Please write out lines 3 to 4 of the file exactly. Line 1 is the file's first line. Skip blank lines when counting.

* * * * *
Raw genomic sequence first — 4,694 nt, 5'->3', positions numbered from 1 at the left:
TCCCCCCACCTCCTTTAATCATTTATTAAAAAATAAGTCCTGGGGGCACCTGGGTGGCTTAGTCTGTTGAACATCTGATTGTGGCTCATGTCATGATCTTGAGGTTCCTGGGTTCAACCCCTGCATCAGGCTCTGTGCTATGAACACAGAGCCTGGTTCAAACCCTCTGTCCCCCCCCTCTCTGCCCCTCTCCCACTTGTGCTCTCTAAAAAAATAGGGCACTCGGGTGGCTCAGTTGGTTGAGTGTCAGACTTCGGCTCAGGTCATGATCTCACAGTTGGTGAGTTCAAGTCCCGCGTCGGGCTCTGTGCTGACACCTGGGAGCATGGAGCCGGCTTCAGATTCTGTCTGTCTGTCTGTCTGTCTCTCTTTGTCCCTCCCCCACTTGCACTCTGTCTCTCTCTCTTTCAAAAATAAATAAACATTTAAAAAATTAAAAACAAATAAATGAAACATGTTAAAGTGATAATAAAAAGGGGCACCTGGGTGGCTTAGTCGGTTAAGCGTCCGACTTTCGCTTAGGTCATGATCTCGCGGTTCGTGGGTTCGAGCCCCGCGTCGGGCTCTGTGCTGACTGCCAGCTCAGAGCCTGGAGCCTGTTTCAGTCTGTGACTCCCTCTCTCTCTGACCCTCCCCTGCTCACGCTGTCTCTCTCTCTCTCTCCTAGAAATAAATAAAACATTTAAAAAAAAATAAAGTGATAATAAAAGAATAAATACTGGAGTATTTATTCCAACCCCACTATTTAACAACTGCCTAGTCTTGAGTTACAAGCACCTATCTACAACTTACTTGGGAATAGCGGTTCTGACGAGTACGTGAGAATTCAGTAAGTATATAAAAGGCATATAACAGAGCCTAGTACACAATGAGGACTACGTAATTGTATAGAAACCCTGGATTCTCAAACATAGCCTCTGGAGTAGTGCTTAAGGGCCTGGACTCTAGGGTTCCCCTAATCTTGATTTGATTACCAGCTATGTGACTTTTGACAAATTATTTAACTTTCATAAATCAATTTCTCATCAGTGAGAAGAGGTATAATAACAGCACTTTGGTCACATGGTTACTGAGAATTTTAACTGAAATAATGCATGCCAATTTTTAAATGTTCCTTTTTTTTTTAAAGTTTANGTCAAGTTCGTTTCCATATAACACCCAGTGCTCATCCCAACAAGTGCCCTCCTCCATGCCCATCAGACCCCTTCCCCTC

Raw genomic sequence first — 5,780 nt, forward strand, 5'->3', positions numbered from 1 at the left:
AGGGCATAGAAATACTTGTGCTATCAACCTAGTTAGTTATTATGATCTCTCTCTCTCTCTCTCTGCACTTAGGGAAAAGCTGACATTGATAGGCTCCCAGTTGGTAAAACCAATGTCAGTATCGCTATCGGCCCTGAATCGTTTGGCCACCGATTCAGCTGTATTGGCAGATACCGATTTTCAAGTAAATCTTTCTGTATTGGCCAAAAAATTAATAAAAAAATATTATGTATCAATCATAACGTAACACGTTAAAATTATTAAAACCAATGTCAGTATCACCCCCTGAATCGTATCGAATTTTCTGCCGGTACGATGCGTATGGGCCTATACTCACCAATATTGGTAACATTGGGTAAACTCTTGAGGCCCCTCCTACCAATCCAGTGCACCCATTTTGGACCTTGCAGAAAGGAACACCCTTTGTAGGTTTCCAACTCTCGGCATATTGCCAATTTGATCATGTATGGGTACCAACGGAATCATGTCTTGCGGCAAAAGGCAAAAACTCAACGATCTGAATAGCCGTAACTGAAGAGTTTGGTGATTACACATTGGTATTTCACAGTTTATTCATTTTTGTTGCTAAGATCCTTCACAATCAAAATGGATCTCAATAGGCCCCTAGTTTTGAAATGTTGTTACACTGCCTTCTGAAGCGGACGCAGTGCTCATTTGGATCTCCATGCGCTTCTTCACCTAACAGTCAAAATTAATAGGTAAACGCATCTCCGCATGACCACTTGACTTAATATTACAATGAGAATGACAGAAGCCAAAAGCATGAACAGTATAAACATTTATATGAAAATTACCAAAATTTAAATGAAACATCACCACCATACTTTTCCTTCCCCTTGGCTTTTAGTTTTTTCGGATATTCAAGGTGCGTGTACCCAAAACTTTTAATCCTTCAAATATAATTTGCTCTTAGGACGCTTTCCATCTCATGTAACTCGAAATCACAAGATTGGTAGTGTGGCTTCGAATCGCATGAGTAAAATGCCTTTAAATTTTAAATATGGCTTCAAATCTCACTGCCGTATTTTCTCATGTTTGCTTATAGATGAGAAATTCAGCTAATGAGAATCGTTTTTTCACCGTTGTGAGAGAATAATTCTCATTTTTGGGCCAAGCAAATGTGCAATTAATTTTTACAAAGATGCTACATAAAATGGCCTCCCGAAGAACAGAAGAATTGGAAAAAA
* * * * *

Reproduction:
Raw genomic sequence first — 5,780 nt, forward strand, 5'->3', positions numbered from 1 at the left:
AGGGCATAGAAATACTTGTGCTATCAACCTAGTTAGTTATTATGATCTCTCTCTCTCTCTCTCTGCACTTAGGGAAAAGCTGACATTGATAGGCTCCCAGTTGGTAAAACCAATGTCAGTATCGCTATCGGCCCTGAATCGTTTGGCCACCGATTCAGCTGTATTGGCAGATACCGATTTTCAAGTAAATCTTTCTGTATTGGCCAAAAAATTAATAAAAAAATATTATGTATCAATCATAACGTAACACGTTAAAATTATTAAAACCAATGTCAGTATCACCCCCTGAATCGTATCGAATTTTCTGCCGGTACGATGCGTATGGGCCTATACTCACCAATATTGGTAACATTGGGTAAACTCTTGAGGCCCCTCCTACCAATCCAGTGCACCCATTTTGGACCTTGCAGAAAGGAACACCCTTTGTAGGTTTCCAACTCTCGGCATATTGCCAATTTGATCATGTATGGGTACCAACGGAATCATGTCTTGCGGCAAAAGGCAAAAACTCAACGATCTGAATAGCCGTAACTGAAGAGTTTGGTGATTACACATTGGTATTTCACAGTTTATTCATTTTTGTTGCTAAGATCCTTCACAATCAAAATGGATCTCAATAGGCCCCTAGTTTTGAAATGTTGTTACACTGCCTTCTGAAGCGGACGCAGTGCTCATTTGGATCTCCATGCGCTTCTTCACCTAACAGTCAAAATTAATAGGTAAACGCATCTCCGCATGACCACTTGACTTAATATTACAATGAGAATGACAGAAGCCAAAAGCATGAACAGTATAAACATTTATATGAAAATTACCAAAATTTAAATGAAACATCACCACCATACTTTTCCTTCCCCTTGGCTTTTAGTTTTTTCGGATATTCAAGGTGCGTGTACCCAAAACTTTTAATCCTTCAAATATAATTTGCTCTTAGGACGCTTTCCATCTCATGTAACTCGAAATCACAAGATTGGTAGTGTGGCTTCGAATCGCATGAGTAAAATGCCTTTAAATTTTAAATATGGCTTCAAATCTCACTGCCGTATTTTCTCATGTTTGCTTATAGATGAGAAATTCAGCTAATGAGAATCGTTTTTTCACCGTTGTGAGAGAATAATTCTCATTTTTGGGCCAAGCAAATGTGCAATTAATTTTTACAAAGATGCTACATAAAATGGCCTCCCGAAGAACAGAAGAATTGGAAAAAA